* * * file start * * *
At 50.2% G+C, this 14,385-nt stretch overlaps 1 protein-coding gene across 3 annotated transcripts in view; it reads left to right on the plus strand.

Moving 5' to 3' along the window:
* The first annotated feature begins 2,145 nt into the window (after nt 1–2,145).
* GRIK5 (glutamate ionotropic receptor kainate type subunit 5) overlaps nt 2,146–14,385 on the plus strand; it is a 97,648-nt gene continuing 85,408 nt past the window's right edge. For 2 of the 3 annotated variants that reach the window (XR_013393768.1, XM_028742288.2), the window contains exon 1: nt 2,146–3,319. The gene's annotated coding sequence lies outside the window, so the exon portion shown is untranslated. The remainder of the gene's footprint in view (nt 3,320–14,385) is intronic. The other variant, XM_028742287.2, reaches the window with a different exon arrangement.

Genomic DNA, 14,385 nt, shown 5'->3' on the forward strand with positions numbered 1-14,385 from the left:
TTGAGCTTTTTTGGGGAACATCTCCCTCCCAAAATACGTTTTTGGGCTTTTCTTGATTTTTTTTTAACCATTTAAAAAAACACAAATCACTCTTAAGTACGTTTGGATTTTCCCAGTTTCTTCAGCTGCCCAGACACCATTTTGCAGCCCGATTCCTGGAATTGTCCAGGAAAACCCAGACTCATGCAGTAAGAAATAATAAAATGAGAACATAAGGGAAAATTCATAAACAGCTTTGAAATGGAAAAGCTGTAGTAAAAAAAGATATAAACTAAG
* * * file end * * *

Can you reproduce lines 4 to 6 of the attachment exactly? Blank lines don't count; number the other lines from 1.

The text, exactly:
* GRIK5 (glutamate ionotropic receptor kainate type subunit 5) overlaps nt 2,146–14,385 on the plus strand; it is a 97,648-nt gene continuing 85,408 nt past the window's right edge. For 2 of the 3 annotated variants that reach the window (XR_013393768.1, XM_028742288.2), the window contains exon 1: nt 2,146–3,319. The gene's annotated coding sequence lies outside the window, so the exon portion shown is untranslated. The remainder of the gene's footprint in view (nt 3,320–14,385) is intronic. The other variant, XM_028742287.2, reaches the window with a different exon arrangement.

Genomic DNA, 14,385 nt, shown 5'->3' on the forward strand with positions numbered 1-14,385 from the left:
TTGAGCTTTTTTGGGGAACATCTCCCTCCCAAAATACGTTTTTGGGCTTTTCTTGATTTTTTTTTAACCATTTAAAAAAACACAAATCACTCTTAAGTACGTTTGGATTTTCCCAGTTTCTTCAGCTGCCCAGACACCATTTTGCAGCCCGATTCCTGGAATTGTCCAGGAAAACCCAGACTCATGCAGTAAGAAATAATAAAATGAGAACATAAGGGAAAATTCATAAACAGCTTTGAAATGGAAAAGCTGTAGTAAAAAAAGATATAAACTAAG